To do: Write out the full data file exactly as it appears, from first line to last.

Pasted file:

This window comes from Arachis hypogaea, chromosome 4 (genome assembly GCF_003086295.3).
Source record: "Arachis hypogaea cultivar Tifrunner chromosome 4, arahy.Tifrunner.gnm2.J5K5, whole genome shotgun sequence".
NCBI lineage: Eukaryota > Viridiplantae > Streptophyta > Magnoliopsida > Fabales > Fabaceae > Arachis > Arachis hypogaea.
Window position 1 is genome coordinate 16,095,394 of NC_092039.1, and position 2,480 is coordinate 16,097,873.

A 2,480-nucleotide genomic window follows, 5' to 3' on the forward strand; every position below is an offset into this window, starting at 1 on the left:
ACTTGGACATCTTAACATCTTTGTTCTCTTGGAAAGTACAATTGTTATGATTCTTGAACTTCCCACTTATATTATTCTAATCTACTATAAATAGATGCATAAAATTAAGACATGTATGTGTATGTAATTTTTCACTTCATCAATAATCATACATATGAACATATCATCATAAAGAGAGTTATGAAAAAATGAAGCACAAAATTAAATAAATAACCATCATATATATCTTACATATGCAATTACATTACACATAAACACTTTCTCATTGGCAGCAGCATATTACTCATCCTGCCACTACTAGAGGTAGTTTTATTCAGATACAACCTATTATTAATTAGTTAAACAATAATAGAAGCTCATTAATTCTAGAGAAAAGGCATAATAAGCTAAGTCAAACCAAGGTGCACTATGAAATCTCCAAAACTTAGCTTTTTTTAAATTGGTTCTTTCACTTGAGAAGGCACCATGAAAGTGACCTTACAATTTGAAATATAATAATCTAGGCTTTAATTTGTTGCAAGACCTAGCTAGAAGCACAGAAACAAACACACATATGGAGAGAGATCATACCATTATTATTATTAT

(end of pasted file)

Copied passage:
This window comes from Arachis hypogaea, chromosome 4 (genome assembly GCF_003086295.3).
Source record: "Arachis hypogaea cultivar Tifrunner chromosome 4, arahy.Tifrunner.gnm2.J5K5, whole genome shotgun sequence".
NCBI lineage: Eukaryota > Viridiplantae > Streptophyta > Magnoliopsida > Fabales > Fabaceae > Arachis > Arachis hypogaea.
Window position 1 is genome coordinate 16,095,394 of NC_092039.1, and position 2,480 is coordinate 16,097,873.

A 2,480-nucleotide genomic window follows, 5' to 3' on the forward strand; every position below is an offset into this window, starting at 1 on the left:
ACTTGGACATCTTAACATCTTTGTTCTCTTGGAAAGTACAATTGTTATGATTCTTGAACTTCCCACTTATATTATTCTAATCTACTATAAATAGATGCATAAAATTAAGACATGTATGTGTATGTAATTTTTCACTTCATCAATAATCATACATATGAACATATCATCATAAAGAGAGTTATGAAAAAATGAAGCACAAAATTAAATAAATAACCATCATATATATCTTACATATGCAATTACATTACACATAAACACTTTCTCATTGGCAGCAGCATATTACTCATCCTGCCACTACTAGAGGTAGTTTTATTCAGATACAACCTATTATTAATTAGTTAAACAATAATAGAAGCTCATTAATTCTAGAGAAAAGGCATAATAAGCTAAGTCAAACCAAGGTGCACTATGAAATCTCCAAAACTTAGCTTTTTTTAAATTGGTTCTTTCACTTGAGAAGGCACCATGAAAGTGACCTTACAATTTGAAATATAATAATCTAGGCTTTAATTTGTTGCAAGACCTAGCTAGAAGCACAGAAACAAACACACATATGGAGAGAGATCATACCATTATTATTATTAT